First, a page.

Research carried out at Durham University in Durham, England, is being used to transform coal mines into multi-million pound renewable energy systems.
Coast of South Tyneside
Energy researchers at the university have been exploring sustainable, low carbon, heating using water from abandoned former coal mines.
This research is now being used as part of a £7 million renewable energy project in South Tyneside, Northeast England. The project, which is being developed in collaboration with the Coal Authority and the South Tyneside Council, has preliminary approval for £3.5million funding from the European Regional Development Fund,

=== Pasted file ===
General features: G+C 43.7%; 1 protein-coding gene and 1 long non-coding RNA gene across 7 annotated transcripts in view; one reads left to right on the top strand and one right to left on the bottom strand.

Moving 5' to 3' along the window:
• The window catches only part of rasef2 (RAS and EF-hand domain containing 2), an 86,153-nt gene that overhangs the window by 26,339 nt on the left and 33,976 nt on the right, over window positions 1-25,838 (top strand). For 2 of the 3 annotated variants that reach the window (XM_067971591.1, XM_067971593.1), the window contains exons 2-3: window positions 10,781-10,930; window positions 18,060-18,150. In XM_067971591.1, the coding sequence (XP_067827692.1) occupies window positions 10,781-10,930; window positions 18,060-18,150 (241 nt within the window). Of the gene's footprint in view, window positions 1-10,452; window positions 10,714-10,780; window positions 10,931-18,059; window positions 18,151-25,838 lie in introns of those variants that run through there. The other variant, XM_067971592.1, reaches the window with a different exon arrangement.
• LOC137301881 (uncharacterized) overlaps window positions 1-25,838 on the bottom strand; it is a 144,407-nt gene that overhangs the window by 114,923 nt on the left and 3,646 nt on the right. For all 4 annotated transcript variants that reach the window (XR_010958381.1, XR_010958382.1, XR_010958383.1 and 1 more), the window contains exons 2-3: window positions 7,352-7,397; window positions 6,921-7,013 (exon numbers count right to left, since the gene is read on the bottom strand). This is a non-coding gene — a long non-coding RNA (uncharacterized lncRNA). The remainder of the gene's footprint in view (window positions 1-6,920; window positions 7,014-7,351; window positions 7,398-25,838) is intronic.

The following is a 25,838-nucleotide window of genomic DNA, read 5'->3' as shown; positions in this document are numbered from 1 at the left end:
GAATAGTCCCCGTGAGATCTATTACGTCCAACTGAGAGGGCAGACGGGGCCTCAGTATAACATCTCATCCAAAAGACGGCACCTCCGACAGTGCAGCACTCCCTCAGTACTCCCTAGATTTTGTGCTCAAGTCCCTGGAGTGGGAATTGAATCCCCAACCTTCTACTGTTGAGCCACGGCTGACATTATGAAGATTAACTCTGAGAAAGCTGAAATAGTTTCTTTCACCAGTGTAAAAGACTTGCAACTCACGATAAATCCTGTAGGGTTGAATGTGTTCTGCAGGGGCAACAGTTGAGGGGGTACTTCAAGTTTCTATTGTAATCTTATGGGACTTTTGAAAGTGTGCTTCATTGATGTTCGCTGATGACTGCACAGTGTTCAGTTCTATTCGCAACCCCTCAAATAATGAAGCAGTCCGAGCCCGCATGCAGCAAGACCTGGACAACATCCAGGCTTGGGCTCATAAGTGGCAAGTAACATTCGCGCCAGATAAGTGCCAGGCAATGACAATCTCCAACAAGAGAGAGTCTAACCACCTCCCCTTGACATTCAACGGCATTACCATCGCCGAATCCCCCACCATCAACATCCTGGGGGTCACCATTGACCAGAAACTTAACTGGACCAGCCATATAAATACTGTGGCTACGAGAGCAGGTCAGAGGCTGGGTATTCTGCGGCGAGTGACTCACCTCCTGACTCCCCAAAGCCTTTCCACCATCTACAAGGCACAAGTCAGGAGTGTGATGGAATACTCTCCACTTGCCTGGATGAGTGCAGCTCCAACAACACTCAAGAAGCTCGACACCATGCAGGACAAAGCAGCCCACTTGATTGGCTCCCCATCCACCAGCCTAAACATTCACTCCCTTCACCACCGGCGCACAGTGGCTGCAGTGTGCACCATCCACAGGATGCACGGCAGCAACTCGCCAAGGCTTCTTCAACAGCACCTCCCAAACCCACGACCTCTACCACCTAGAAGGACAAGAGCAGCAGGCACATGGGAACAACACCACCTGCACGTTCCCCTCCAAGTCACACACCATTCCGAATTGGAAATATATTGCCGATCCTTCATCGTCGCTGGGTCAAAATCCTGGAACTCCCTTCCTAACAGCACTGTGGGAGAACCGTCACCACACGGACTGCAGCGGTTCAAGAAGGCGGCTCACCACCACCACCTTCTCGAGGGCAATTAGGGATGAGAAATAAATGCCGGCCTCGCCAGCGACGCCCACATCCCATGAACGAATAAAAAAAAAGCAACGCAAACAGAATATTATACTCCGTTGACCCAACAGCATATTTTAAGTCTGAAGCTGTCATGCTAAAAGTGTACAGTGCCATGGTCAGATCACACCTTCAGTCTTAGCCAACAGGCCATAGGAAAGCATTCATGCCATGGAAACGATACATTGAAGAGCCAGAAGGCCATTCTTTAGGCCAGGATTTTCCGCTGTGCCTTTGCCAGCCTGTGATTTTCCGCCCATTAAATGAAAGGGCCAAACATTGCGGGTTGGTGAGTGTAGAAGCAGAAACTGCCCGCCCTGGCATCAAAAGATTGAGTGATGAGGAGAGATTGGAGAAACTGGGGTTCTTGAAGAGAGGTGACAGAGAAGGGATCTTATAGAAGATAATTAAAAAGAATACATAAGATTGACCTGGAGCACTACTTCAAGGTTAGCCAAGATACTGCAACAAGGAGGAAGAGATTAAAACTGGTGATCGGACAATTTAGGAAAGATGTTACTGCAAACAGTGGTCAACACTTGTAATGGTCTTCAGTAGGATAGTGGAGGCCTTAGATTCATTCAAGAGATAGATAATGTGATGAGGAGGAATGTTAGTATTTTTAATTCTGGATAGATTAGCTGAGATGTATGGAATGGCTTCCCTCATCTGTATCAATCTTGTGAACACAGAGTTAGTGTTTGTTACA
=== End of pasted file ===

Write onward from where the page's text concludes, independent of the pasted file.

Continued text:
The project will see water extracted from flooded mines in the former Hebburn Colliery by drilling vertical boreholes 300-400m underground. It will then be compressed to a much higher temperature and distributed to the network to heat council-owned buildings including a residential tower block.
Heat production accounts for over half of the UK’s energy demand and currently most of this is met by burning gas – a major contributor to greenhouse gases.
Geothermal energy is a reliable, cleaner source of heat and geothermal energy also has the potential to reduce the UK’s reliance on imported gas from other countries.
The project is expected to deliver a reduction of 319 tons of carbon emissions a year, helping the local council’s drive to become carbon neutral by 2030.